« November 2006 | Main

December 7, 2006

Kahn & Gershenfeld : Nature & Man

Writings by Louis Kahn, Silence and Light, and Neil Gershenfeld, Fab, both discuss an apparent interdependent relationship between nature and man, the manufacturers of expression.

Kahn explains that “what nature makes it makes without man, and what man makes nature cannot make without him.� Using analogies of silence and light, he also alludes to what man makes it cannot make without nature. Through this relationship of nature and man is manifest the presence of the two and their desire for expression, transformed.

“The beautiful in the material is transformed from wonder to knowing which in turn is transformed to the expression of beauty that lies in the desire to express.�

Gershenfeld also speaks of transformation as a tool of both nature and man. He uses nature as an interesting analogy to the working of the computer: “The universe if literally as well as metaphorically a computer. Atoms, molecules, bacteria, and billiard balls can all store and transform information.� Kahn’s discussion reiterates this idea that everything in nature has the ability to store and transform information, and adds how this ability stems from the desire to express:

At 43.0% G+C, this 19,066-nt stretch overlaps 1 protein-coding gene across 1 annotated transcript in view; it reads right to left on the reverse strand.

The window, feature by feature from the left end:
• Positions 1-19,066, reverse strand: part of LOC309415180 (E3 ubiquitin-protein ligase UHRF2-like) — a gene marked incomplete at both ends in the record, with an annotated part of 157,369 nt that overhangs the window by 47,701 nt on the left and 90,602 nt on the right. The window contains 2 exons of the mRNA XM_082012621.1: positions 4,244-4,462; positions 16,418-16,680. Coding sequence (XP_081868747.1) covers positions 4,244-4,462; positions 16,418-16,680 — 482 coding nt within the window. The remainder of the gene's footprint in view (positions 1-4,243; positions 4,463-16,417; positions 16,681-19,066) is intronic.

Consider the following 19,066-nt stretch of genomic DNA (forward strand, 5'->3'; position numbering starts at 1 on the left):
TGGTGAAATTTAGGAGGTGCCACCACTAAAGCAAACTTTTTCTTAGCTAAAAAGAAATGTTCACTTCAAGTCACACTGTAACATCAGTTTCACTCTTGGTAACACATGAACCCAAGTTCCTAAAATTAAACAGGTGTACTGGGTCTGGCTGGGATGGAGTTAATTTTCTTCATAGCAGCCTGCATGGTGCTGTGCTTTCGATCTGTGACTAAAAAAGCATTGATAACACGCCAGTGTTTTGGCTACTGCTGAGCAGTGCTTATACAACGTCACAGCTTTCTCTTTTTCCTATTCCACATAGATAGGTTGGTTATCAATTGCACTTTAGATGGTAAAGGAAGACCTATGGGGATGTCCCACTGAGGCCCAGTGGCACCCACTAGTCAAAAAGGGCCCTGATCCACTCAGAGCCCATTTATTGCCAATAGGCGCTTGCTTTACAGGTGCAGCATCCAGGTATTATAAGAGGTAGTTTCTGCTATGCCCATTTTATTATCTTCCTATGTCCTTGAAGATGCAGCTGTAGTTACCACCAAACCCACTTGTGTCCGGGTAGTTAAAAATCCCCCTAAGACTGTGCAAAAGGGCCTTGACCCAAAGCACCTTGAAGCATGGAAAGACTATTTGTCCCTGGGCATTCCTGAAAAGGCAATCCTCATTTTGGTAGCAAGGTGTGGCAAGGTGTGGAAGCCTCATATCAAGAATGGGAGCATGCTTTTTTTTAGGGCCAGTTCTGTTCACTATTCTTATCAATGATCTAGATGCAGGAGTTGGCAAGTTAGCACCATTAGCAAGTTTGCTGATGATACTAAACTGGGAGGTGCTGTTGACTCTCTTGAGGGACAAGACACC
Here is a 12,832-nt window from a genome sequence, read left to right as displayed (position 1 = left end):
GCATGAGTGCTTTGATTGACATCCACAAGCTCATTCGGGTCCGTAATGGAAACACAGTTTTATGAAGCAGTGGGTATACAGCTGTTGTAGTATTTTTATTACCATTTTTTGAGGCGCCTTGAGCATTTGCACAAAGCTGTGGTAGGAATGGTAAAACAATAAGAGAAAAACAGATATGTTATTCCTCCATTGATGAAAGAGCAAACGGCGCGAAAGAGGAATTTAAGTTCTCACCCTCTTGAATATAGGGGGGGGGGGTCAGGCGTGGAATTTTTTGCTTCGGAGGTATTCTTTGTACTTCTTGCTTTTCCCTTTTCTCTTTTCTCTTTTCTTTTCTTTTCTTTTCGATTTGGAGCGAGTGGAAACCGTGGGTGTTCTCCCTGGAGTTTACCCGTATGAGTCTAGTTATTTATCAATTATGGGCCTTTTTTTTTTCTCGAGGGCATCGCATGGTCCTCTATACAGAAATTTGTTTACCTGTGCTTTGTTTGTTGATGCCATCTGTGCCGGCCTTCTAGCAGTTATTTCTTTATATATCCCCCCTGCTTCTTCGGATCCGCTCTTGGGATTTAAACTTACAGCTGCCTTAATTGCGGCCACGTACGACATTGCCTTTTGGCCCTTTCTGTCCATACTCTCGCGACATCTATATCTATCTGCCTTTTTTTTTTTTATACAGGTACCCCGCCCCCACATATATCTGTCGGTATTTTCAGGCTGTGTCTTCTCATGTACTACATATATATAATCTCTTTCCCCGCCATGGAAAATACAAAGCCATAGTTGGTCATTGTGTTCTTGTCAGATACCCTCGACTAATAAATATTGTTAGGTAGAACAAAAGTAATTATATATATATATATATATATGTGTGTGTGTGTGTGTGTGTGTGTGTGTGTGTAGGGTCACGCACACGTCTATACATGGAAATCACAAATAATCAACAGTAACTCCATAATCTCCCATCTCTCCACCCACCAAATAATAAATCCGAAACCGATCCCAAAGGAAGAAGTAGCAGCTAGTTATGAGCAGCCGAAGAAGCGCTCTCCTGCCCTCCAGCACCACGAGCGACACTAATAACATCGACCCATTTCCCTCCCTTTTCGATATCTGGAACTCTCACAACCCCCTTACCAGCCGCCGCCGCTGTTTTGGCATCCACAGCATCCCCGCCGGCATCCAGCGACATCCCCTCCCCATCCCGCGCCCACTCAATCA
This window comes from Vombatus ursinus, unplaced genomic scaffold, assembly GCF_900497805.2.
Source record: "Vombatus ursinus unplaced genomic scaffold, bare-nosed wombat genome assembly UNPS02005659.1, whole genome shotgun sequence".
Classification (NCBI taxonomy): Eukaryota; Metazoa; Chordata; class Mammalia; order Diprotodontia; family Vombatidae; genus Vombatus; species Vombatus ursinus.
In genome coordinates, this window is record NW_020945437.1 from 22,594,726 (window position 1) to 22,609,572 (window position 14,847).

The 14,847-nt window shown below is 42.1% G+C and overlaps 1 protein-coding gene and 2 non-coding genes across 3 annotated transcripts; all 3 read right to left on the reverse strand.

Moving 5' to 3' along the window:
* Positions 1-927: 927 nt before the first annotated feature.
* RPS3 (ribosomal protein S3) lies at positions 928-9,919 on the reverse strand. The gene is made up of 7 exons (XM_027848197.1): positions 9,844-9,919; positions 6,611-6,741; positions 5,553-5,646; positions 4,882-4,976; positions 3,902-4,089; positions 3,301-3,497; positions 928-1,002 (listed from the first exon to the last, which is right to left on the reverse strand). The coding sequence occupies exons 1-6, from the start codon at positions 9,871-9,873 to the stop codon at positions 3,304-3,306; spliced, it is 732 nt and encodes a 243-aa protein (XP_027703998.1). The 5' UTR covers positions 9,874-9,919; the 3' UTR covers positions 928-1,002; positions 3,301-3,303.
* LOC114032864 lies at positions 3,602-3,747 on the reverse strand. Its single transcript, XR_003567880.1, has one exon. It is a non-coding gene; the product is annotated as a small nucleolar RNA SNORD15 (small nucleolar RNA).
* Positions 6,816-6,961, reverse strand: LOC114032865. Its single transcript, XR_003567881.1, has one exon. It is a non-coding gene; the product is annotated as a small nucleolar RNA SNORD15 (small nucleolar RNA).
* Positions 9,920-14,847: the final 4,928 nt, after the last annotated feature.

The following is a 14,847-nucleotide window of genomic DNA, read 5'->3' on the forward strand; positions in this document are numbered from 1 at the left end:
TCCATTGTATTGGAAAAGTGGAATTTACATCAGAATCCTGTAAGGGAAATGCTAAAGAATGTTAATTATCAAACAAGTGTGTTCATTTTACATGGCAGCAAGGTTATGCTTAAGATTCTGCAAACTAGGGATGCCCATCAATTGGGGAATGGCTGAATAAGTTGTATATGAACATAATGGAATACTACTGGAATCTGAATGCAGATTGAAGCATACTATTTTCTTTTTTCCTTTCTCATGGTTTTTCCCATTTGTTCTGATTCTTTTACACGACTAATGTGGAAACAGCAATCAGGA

“Because nature, in what it makes, records how it was made. In the rock is the record of the rock, and in man is the record of man. Man, through his consciousness, senses inside of him all the laws of nature, except that his instrument is usually very poor, which he gets from nature, in the way of a brain… But regardless, the quality which he inherited… that which is the nature of man, he inherits, just like his physical being, in this he senses the desire to learn to express.�

Gershenfeld, in turn, reiterates the idea that man “senses the desire to learn to express� through his experience at MIT. Thecourse in “How To Make (almost) Anything� attracted students beyond his expectation. The reason for this attraction of such students was the opportunity to make the things they desired in life, the things that did not exist but was irrefutably in personal need, and use them.

Both nature and man are manufacturers of things that can store and transform data and through this creation is manifest the desire for expression. Man learns from nature and uses this knowledge to create expression (e.g., personal fabricators manufacturing objects). Nature in turn reflects the desires of man in beautiful expression (e.g., light illuminating form).